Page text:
Clicking selfies has always been in trend to capture any special moments. But who would have thought that this trend could actually get incorporated by a leading e-commerce company for their smooth business functioning?
According to the reports by The Verge, Amazon is now asking its delivery drivers to take selfies, in a bid to reduce fraud. Using facial recognition, the company will verify drivers’ identities to make sure they are who they say they are. The new alterations appeared on the Amazon Flex app to drivers, notifying them that they require clicking a selfie before continuing work. Of course, Amazon warns drivers to “not take a selfie while driving.”
By urging its drivers to take selfies, Amazon could help in preventing multiple people from sharing the same account. The initiative could highlight anyone who is technically unauthorised from delivering packages, such as criminals who are attempting to use Amazon Flex as an excuse to skulk in front of people’s homes. In the past, the e-commerce company also had a problem with dishonest drivers who steal packages, and it has even used fake packages to lure out thieves. Though the initiate is a good one it comes with several cons as well. The selfie requirement likely won’t help with these efforts, as after all, a thief can be exactly who they say they are and pass the selfie test.
The requirement gets applicable to the Flex drivers who have flexible working hours and gets paid USD 18 to USD 25 an hour. They work as independent contractors, using their own cars to deliver packages. Earlier before taking up this great initiative, the company had notified all its drivers via the Flex app for the collection of their biometric data “to confirm your identity from time to time.”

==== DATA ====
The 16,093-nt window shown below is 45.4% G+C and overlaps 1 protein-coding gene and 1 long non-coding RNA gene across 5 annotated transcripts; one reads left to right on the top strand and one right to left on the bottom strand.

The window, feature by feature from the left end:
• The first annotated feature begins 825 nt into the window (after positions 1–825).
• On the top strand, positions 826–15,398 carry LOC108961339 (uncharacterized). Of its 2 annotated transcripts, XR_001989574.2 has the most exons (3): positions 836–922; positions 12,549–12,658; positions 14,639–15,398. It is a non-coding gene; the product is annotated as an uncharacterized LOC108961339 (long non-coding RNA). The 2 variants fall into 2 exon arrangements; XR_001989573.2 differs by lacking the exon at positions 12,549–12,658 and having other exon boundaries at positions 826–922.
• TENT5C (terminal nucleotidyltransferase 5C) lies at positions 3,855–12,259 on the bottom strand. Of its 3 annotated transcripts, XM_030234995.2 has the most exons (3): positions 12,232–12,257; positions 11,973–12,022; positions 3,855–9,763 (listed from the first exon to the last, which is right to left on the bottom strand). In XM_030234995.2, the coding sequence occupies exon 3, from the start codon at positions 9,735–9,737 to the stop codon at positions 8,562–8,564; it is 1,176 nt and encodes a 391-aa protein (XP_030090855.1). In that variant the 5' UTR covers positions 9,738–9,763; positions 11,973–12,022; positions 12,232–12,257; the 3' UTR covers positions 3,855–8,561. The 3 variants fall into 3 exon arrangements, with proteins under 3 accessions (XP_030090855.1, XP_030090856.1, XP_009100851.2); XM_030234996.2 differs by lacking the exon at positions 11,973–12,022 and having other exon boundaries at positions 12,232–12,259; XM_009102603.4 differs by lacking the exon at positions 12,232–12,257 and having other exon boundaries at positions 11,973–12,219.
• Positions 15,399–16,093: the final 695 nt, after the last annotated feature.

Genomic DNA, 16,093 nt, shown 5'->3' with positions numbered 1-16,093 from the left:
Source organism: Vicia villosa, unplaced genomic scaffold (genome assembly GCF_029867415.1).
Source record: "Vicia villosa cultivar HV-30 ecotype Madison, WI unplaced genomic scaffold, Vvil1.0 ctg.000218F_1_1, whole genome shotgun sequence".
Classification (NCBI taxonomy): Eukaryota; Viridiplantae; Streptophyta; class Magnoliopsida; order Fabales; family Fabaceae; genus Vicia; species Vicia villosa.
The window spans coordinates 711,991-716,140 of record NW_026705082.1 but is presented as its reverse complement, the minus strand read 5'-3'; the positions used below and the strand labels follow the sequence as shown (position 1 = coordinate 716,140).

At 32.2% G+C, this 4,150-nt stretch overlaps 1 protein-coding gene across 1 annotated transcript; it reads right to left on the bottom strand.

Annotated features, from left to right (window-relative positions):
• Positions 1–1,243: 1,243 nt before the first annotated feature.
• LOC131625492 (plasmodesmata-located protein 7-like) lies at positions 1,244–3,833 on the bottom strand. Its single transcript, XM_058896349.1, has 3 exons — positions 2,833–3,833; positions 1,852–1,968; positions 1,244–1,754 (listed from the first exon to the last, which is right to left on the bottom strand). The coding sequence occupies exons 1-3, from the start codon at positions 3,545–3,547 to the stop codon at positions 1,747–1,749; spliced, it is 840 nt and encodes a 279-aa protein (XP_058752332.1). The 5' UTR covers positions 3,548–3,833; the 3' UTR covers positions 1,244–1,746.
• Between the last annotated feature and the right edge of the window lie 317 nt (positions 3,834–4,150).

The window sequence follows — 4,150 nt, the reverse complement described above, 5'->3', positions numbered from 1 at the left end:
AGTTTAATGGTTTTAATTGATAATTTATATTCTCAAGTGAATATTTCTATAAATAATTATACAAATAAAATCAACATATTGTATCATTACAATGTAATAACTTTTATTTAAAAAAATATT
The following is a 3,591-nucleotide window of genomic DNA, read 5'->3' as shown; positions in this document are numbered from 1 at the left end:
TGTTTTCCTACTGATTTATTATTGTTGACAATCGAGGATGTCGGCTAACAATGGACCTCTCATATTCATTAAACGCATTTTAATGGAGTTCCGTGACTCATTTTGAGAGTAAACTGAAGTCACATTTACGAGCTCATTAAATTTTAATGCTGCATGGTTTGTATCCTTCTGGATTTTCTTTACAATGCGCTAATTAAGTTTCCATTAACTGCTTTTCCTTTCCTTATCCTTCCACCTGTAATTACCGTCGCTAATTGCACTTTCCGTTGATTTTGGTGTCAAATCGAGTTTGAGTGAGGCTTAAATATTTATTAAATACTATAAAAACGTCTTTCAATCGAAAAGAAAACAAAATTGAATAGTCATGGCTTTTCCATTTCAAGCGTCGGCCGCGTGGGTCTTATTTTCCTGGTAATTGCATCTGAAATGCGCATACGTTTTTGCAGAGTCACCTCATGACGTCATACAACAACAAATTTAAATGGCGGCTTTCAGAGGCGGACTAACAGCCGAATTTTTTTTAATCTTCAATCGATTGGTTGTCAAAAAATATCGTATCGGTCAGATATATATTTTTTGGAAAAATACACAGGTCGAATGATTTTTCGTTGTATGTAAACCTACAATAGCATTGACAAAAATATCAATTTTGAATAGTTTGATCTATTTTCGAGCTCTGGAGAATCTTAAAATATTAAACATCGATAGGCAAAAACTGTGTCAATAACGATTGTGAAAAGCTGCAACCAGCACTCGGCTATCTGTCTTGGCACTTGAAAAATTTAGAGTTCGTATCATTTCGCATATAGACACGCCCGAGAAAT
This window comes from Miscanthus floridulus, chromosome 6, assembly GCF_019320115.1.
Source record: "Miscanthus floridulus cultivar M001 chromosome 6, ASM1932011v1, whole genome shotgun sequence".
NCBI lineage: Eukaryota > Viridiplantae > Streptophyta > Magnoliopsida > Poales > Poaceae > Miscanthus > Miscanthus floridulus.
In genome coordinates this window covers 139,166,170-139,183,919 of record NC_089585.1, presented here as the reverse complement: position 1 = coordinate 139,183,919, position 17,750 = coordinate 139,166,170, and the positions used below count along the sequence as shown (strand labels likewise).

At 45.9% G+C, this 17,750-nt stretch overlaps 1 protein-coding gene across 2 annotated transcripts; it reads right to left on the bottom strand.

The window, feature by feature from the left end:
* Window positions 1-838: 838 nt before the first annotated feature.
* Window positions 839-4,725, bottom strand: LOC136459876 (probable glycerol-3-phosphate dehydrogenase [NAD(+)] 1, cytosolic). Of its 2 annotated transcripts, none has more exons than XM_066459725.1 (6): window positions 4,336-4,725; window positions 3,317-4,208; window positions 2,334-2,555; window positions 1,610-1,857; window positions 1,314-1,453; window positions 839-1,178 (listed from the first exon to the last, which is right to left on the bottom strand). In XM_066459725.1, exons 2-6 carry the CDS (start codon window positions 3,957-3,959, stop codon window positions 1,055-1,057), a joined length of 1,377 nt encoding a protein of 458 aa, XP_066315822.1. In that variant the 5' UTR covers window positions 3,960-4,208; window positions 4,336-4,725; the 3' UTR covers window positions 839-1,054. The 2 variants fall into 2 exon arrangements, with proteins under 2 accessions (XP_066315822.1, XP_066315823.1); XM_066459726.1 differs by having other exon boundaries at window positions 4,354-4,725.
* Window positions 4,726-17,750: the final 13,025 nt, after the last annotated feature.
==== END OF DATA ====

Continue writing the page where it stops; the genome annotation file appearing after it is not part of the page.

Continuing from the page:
Amazon has come under fire before for making its factory workers meet unreasonably high quotas, forcing them to skip out on bathroom breaks and pee in bottles. In contrast, requiring drivers to take selfies seems like a very small ask.
Meanwhile, Uber had also implemented a similar policy in 2016 that could have hammered Amazon to incorporate this new policy. Uber required drivers to take selfies before signing into the platform and taking ride requests. Critics of the policy said Uber was using it as a bandage for drivers who had eluded background checks.
In 2018, reports surfaced of transgender Uber drivers finding their accounts suspended after taking a selfie and having it not match up to previous photos on file, due to being in different points of a gender transition, proving that facial recognition isn’t a perfect solution for verifying identities.